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On an Earth-like planet, there is a massive plateau, standing more than 1km high, and the breadth of a continent in the middle of an otherwise ocean planet.

I know there are climactic issues to this, but instead of hand-waving it, the best answer would explain the processes that created this steep, high continental mass. High-level, and not magic and no humans.

On the continent (size of, say, Africa) is most biomes - desert, forest, lakes, rivers sourced by artesian springs/rain, and then cascade off the sides of the continent. There are plants and animals.

This is for a young adult novel, so I am not using the hard-science tag.

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    $\begingroup$ So, this is a continent, like Australia, but with no mountains? And seawalls all the way around? $\endgroup$ – Samuel Dec 17 '15 at 21:45
  • $\begingroup$ Massive tectonic plate activity in the past combined with a core of very hard rock and softer stuff around it which corroded/broke away to leave only sheer rock $\endgroup$ – AndreiROM Dec 17 '15 at 21:53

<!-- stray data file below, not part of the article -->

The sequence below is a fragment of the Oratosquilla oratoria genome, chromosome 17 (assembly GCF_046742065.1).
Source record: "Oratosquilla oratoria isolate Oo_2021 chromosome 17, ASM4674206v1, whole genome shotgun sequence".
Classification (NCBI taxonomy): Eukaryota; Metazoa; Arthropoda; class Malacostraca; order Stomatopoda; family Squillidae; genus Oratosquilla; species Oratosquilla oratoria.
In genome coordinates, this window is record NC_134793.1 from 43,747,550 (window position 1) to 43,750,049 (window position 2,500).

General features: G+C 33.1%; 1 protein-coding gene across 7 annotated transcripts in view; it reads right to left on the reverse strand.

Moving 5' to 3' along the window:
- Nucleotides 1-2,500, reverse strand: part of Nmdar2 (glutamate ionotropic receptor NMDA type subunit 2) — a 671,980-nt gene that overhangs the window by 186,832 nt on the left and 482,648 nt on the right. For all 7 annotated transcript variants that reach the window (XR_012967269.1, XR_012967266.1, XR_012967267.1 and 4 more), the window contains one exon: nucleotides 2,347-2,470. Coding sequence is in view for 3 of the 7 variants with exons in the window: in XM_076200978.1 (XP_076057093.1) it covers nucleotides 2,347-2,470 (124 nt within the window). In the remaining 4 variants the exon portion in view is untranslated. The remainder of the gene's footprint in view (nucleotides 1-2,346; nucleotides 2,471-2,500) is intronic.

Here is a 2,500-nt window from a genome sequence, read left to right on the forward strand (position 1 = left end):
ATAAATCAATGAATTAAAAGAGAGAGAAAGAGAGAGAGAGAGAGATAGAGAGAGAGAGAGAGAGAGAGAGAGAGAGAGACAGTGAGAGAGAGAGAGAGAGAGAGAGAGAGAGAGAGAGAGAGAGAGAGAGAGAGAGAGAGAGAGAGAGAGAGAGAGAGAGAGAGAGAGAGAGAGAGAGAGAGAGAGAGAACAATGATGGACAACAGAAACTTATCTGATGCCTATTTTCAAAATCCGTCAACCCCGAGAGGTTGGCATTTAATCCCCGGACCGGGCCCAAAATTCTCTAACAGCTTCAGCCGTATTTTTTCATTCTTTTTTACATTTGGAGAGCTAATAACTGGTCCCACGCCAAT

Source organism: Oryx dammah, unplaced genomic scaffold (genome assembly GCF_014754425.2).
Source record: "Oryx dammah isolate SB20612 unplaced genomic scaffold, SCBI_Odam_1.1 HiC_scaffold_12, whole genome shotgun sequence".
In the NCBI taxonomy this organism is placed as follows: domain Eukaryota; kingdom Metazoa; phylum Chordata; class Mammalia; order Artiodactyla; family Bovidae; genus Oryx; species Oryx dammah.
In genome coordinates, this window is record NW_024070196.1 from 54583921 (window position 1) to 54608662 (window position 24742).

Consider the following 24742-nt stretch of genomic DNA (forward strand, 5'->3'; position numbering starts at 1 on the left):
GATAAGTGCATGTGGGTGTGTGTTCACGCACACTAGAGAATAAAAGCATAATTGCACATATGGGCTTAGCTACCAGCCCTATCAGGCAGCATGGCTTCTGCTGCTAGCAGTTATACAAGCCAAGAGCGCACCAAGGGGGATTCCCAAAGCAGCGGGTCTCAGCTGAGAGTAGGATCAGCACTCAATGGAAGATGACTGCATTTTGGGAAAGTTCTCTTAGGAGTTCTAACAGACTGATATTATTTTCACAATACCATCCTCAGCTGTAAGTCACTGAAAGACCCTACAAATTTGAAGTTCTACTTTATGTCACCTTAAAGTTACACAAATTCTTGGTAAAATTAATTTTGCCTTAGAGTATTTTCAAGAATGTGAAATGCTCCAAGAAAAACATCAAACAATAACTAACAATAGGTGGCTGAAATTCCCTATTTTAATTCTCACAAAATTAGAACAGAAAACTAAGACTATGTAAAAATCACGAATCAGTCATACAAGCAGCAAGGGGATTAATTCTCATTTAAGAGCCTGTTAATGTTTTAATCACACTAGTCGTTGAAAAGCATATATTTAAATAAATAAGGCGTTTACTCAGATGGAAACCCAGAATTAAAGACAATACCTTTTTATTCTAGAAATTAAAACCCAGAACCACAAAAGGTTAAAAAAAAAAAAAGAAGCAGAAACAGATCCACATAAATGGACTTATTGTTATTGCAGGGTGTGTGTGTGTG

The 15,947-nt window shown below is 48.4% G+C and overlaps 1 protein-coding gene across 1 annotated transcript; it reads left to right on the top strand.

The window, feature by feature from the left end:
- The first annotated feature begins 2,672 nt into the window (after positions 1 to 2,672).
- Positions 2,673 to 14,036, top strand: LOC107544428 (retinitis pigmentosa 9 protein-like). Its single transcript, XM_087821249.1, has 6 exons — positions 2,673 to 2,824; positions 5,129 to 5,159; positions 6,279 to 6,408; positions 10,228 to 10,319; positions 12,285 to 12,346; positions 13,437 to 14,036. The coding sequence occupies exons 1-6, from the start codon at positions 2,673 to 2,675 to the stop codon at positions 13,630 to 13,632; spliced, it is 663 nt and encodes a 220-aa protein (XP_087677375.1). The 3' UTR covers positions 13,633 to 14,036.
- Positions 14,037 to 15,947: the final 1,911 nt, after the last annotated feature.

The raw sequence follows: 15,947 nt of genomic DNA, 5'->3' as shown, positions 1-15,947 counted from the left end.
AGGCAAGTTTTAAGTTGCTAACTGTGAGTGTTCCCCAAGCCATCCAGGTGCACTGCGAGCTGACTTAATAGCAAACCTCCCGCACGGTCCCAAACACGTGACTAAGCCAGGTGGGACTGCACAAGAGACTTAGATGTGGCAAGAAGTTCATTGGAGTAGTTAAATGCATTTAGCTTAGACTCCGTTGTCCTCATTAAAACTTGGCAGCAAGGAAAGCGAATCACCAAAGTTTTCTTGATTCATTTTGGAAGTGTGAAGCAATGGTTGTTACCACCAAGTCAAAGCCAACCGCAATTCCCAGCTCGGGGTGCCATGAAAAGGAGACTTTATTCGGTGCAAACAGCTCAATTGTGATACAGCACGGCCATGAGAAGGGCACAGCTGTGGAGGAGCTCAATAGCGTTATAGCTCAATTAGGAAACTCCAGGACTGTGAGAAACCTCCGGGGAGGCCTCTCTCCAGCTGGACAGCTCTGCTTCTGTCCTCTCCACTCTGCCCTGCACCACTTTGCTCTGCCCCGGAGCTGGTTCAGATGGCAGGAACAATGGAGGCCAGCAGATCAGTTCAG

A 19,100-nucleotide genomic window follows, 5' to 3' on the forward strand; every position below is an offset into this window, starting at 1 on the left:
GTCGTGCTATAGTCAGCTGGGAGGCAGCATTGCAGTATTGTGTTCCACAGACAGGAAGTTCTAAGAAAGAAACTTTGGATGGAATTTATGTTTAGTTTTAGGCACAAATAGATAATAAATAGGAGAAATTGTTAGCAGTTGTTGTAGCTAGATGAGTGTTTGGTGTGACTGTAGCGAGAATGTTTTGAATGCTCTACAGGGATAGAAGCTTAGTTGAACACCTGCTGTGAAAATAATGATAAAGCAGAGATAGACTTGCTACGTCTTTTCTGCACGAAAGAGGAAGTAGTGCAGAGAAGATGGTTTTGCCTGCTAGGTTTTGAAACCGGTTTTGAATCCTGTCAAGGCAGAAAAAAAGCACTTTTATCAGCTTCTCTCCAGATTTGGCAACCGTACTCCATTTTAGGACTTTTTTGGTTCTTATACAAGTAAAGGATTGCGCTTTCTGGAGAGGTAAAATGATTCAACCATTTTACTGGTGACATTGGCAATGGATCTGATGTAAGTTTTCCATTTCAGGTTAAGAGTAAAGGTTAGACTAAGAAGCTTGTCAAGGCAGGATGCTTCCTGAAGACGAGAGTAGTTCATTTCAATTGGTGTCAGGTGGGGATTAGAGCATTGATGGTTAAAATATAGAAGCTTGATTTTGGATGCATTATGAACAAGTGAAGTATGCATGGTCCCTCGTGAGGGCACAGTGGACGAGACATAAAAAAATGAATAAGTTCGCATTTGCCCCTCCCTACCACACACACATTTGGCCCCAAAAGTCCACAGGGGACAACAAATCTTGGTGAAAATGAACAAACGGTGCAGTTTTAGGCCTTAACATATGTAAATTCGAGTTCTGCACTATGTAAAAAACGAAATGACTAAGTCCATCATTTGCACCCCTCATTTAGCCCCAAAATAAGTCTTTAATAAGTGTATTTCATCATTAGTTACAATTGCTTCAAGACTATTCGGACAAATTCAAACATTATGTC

• $\begingroup$ @Samuel - precisely; there are some mountains but the significant difference is that it is a sheer ~1km cliff drop from the continent to the ocean. No humans. $\endgroup$ – Mikey Dec 17 '15 at 22:23
  • $\begingroup$ How old of a planet are you looking for? Could it have had other continents now past? $\endgroup$ – The Nate Dec 18 '15 at 16:58
  • $\begingroup$ @TheNate - I'm not fussed about age, but I suspect it would be older than our Earth. I'm open to any interpretation, though. $\endgroup$ – Mikey Mar 22 '16 at 0:12
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Massive glaciation

Most continents are already shaped somewhat like plateaus. They slope gently towards the continental margins, before fairly abruptly dropping down to the ocean floor. In profile, they look something like this:

enter image description here

The issue is that most of that plateau-like shape is hidden by water. However, if you get rid of a lot of that water, your continent will start to look more plateau-like.